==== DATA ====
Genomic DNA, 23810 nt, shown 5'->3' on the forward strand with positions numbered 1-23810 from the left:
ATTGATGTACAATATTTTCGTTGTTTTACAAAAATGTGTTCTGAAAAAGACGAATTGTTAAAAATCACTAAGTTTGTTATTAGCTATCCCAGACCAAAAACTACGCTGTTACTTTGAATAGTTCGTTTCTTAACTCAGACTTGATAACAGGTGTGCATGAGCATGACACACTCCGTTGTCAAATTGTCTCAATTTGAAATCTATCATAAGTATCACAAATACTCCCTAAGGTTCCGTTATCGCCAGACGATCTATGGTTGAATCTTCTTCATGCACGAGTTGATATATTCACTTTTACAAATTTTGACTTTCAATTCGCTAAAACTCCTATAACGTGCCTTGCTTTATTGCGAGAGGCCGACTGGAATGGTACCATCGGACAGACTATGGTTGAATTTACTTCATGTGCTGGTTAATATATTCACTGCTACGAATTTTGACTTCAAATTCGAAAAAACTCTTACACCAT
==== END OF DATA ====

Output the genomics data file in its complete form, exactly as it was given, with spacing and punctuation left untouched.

Genomic DNA, 23810 nt, shown 5'->3' on the forward strand with positions numbered 1-23810 from the left:
ATTGATGTACAATATTTTCGTTGTTTTACAAAAATGTGTTCTGAAAAAGACGAATTGTTAAAAATCACTAAGTTTGTTATTAGCTATCCCAGACCAAAAACTACGCTGTTACTTTGAATAGTTCGTTTCTTAACTCAGACTTGATAACAGGTGTGCATGAGCATGACACACTCCGTTGTCAAATTGTCTCAATTTGAAATCTATCATAAGTATCACAAATACTCCCTAAGGTTCCGTTATCGCCAGACGATCTATGGTTGAATCTTCTTCATGCACGAGTTGATATATTCACTTTTACAAATTTTGACTTTCAATTCGCTAAAACTCCTATAACGTGCCTTGCTTTATTGCGAGAGGCCGACTGGAATGGTACCATCGGACAGACTATGGTTGAATTTACTTCATGTGCTGGTTAATATATTCACTGCTACGAATTTTGACTTCAAATTCGAAAAAACTCTTACACCAT